Plastic pitches set to be used in England's domestic T20 season

Plastic pitches set to be used in England’s domestic T20 season

ECB has already carried out tests to be prepared for the usage of the new surfaces.

England captain Eoin Morgan
Eoin Morgan. (Photo by Gareth Copley/Getty Images)

With the upcoming World Cup likely to take a toll on grounds, England and Wales Cricket Board (ECB) is all set for the worst case scenario. The cricket board is now prepared to use plastic pitches when the domestic T20 competition gets underway. ECB’s domestic circuit is yet to get a taste of artificial pitches. However, it may change soon this summer after the conclusion of the World Cup that will last for a month-and-a-half.

The World Cup will start on May 30 with hosts England taking on South Africa in the tournament opener. The ten-team competition will end on July 14 with the final at the iconic Lord’s. This will be the fifth time England will be the hosting the ICC mega event and the first time since 1999. And following the conclusion of the tournament, England’s cricket could see the unprecedented use of plastic pitches.

ECB’s cricket committee had already sanctioned the plastic pitches in 2019. As per the given permission, the pitches can be woven with up to five per cent of a soft polyethene yarn in order to be used for the domestic one-day and T20 games. The rule also states that a club must inform the ECB and the opposition before laying down the plastic surface. According to reports in Daily Mail, the ongoing one-day games are unlikely to witness the artificial pitch but there are big chances of it during the T20 games.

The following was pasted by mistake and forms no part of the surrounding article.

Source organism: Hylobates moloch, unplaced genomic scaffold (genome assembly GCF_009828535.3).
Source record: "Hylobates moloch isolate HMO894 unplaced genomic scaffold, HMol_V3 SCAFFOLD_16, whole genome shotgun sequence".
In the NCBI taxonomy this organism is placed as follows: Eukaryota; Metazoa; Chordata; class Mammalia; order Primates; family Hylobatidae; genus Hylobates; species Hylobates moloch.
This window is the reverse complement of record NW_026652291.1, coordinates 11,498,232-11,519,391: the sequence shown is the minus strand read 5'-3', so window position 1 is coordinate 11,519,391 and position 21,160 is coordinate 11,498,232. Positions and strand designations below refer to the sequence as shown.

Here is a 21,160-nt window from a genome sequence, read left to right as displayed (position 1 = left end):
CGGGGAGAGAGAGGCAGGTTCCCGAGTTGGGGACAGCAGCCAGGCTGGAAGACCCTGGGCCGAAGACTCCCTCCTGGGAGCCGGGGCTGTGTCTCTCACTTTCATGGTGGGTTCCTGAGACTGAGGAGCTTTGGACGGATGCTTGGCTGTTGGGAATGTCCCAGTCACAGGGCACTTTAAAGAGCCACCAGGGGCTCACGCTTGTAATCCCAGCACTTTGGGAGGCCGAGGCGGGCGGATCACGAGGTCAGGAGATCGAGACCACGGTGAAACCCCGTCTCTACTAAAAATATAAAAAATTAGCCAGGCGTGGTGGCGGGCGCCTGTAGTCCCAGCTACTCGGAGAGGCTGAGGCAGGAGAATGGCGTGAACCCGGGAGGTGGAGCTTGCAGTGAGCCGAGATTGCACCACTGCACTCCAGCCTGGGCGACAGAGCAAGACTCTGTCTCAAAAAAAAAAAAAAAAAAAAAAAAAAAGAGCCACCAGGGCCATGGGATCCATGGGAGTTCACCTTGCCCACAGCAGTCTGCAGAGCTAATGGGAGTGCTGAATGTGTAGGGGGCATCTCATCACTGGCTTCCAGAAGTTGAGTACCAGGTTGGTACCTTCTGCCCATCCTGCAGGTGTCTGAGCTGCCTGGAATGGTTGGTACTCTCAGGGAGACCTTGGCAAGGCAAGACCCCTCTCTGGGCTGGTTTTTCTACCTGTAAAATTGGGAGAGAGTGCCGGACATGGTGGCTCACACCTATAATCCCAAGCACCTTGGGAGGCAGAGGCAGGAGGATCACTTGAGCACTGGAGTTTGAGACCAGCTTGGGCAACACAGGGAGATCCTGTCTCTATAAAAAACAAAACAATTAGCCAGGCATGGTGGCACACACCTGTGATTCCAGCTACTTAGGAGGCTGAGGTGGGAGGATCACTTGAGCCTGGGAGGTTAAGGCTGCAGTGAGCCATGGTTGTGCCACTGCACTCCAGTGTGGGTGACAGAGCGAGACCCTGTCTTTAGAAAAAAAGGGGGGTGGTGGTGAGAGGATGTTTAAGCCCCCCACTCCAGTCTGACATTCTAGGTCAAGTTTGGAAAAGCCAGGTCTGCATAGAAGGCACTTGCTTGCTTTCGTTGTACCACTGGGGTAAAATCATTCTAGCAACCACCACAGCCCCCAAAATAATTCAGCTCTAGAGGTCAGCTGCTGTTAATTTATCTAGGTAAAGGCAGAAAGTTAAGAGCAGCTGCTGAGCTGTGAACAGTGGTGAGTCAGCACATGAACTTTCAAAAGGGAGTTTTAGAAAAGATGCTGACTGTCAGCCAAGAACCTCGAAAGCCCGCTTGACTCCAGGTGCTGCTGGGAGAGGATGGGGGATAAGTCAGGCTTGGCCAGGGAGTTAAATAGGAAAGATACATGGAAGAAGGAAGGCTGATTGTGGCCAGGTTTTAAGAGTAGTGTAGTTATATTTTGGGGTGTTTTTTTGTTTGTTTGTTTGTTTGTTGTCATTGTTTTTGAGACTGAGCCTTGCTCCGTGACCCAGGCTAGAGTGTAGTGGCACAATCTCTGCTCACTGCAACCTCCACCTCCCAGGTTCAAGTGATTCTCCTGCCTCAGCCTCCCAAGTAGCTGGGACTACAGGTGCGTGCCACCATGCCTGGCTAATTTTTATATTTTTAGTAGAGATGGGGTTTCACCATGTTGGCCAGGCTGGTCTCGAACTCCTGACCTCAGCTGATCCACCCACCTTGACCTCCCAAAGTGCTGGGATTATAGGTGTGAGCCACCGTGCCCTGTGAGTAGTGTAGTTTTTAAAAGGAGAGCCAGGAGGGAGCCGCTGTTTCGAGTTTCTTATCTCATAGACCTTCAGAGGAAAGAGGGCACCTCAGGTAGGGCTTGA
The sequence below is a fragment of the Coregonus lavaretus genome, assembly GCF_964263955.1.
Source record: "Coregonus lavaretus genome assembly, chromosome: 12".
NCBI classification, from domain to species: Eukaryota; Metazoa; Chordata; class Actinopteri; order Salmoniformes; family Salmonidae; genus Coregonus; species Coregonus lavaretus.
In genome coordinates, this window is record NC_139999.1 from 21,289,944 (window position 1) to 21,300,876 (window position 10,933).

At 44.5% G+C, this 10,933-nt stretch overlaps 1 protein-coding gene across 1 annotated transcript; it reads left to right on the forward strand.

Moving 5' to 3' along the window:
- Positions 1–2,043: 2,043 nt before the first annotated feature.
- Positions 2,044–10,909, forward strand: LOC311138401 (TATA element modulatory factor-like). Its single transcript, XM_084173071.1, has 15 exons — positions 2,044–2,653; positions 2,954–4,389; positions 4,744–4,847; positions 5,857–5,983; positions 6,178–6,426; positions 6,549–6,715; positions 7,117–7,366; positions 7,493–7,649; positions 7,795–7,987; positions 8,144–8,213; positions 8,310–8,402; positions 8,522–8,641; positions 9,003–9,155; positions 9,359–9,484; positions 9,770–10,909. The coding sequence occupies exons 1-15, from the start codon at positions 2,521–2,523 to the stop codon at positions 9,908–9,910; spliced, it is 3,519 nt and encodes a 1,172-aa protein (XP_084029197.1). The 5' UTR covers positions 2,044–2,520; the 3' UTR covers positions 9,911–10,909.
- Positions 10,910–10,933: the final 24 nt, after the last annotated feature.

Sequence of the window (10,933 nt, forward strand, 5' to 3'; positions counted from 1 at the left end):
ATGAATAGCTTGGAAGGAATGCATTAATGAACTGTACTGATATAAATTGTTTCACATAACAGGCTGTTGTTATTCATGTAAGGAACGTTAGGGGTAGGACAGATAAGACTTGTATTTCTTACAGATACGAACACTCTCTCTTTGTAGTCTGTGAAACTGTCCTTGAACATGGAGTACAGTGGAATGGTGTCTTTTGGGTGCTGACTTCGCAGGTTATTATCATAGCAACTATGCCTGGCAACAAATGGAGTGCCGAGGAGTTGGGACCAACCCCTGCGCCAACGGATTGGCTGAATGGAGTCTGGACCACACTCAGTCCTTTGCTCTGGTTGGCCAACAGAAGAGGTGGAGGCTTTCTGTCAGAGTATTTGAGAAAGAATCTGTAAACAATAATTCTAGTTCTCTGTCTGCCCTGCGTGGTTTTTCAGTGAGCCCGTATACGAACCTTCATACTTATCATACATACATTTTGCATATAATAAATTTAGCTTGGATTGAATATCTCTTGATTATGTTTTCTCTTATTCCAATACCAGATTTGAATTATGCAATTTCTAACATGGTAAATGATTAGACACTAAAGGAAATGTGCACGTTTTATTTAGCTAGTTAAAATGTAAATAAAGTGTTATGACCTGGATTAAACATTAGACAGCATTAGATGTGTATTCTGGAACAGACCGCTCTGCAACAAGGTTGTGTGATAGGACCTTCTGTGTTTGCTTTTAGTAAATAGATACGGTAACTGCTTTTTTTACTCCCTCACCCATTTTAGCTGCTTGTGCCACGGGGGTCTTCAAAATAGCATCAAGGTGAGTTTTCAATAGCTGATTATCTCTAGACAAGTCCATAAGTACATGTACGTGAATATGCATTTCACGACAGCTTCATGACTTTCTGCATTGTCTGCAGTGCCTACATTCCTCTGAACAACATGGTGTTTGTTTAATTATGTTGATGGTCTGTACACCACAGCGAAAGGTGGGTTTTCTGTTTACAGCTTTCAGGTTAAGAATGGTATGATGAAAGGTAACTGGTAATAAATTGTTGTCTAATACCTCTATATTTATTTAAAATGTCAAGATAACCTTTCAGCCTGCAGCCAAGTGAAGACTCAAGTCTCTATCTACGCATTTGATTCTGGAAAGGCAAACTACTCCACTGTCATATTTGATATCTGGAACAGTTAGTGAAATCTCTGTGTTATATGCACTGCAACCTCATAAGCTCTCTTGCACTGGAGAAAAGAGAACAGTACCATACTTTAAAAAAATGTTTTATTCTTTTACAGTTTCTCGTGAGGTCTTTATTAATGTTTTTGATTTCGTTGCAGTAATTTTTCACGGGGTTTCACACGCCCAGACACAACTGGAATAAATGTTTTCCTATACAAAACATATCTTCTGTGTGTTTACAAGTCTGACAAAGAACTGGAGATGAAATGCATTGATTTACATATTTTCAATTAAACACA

Tests carried out

Meanwhile, ECB has already carried out tests to be prepared for the usage of the new surfaces. In July this year, the board carried out tests using Hawkeye technology to assess how such surfaces react to fast bowling and its effect on the ball’s seam. The results were reportedly positive. A report in the news outlet claimed that the plastic surfaces favour the batsmen more and are more or less ideal for the limited-overs game. However, they are not suited for first-class cricket since they do not deteriorate quickly.

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